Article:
Put the Big Rocks in First

The only way to get the important things done is to put them into your life and schedule first, rather than trying to get the smaller “sand and gravel” out of the way to make room. The notion that you have to clear out the smaller stuff first, in order to make room for the larger stuff, almost always ends up back firing (one reason being that there is always more small stuff ready to come in).

Stephen Covey explains this better than anyone I’ve read in his book First Things First. I blogged on this a few months ago, and you can read his description of the analogy in that post.

Today on Michael Hyatt’s blog I came across this video where you can see Covey illustrates this principle visually:

(HT: Michael Hyatt)

  • Kent Capps

    I find this to be true with my son’s train set as well. In order to get everything in the box, I have to put the big pieces in first–the mountains and bridges and train stations. Then the individual track pieces and train cars and such things go in and I close the lid. If I reverse the order, I cannot latch the box.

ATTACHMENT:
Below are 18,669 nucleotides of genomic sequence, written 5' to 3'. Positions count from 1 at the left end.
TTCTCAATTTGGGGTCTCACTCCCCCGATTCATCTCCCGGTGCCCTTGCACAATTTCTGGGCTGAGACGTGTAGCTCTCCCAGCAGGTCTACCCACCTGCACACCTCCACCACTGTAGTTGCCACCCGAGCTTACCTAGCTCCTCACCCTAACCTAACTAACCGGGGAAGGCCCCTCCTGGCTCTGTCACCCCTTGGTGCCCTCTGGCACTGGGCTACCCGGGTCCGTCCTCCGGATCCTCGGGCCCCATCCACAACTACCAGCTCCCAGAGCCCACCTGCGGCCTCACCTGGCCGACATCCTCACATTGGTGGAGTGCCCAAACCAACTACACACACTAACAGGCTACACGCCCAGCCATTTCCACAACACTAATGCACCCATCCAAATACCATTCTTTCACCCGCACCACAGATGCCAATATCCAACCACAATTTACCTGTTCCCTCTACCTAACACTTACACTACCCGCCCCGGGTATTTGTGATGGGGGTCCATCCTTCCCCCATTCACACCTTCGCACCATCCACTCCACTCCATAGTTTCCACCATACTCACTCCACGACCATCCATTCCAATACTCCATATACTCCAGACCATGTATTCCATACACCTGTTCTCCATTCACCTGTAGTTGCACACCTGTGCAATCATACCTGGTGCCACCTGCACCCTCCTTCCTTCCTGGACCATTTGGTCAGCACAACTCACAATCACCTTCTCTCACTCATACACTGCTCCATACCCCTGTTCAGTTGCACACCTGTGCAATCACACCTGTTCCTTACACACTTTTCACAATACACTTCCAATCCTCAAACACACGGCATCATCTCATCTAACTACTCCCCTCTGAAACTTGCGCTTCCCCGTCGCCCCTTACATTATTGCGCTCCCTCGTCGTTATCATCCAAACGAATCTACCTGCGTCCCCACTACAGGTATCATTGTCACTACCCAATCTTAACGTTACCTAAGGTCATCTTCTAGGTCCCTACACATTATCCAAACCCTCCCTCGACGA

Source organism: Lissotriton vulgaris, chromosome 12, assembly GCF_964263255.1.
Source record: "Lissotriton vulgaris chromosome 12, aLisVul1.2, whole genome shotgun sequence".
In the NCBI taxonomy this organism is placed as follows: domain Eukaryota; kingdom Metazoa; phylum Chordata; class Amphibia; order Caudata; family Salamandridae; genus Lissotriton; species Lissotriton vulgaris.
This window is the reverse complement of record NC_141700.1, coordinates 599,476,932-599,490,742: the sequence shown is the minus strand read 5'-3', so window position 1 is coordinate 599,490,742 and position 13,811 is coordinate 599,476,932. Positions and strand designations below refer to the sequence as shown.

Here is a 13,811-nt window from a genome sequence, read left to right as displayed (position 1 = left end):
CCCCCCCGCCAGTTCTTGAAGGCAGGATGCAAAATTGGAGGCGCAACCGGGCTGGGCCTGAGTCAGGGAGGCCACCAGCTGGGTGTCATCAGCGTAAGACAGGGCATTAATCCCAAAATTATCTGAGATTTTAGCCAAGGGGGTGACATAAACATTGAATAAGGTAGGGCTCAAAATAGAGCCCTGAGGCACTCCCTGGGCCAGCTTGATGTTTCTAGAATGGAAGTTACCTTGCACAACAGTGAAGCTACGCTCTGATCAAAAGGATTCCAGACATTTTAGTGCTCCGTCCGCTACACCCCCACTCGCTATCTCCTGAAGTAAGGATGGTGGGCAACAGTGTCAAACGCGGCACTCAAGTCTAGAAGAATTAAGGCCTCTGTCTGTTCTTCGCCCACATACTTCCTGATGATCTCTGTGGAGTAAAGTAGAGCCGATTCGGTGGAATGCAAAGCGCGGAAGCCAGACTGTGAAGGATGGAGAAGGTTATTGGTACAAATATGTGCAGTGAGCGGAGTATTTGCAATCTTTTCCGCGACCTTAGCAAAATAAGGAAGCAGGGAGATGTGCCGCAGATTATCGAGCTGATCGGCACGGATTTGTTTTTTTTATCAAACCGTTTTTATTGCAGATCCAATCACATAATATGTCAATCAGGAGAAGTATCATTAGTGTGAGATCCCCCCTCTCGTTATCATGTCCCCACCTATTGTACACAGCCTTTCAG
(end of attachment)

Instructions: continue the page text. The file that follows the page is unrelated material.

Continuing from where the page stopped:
• http://www.shepherdsnotes.com Drew Buell

    So, how do you think that relates to David Allen’s approach, which is more of a bottom up approach. I think he would say that you have to clear the decks, before you can get to the “mind like water” state. Do you see these approaches as competing with one another or complementing one another?

  • Matt

    Drew: Yes, I think this represents a problem in GTD. I find that GTD, of itself, leads to too much focus on the sand and gravel, making it hard to do the larger and more important things.

    My solution is a sort of hybrid approach between some of Covey’s best thoughts and GTD.

  • Brian Current

    Matt, speaking of your hybrid approach, when will we see your book on this!? 😉

  • Brian Current

    …to clarify, what i meant to ask was – what’s the timeline on writing your book?

  • Matt

    Some good news on that front: The book should be released early next spring, and I’m working on it now!

  • Brian Current

    your blog alone has changed the way i work and how i think about work. i’m looking forward to the book!

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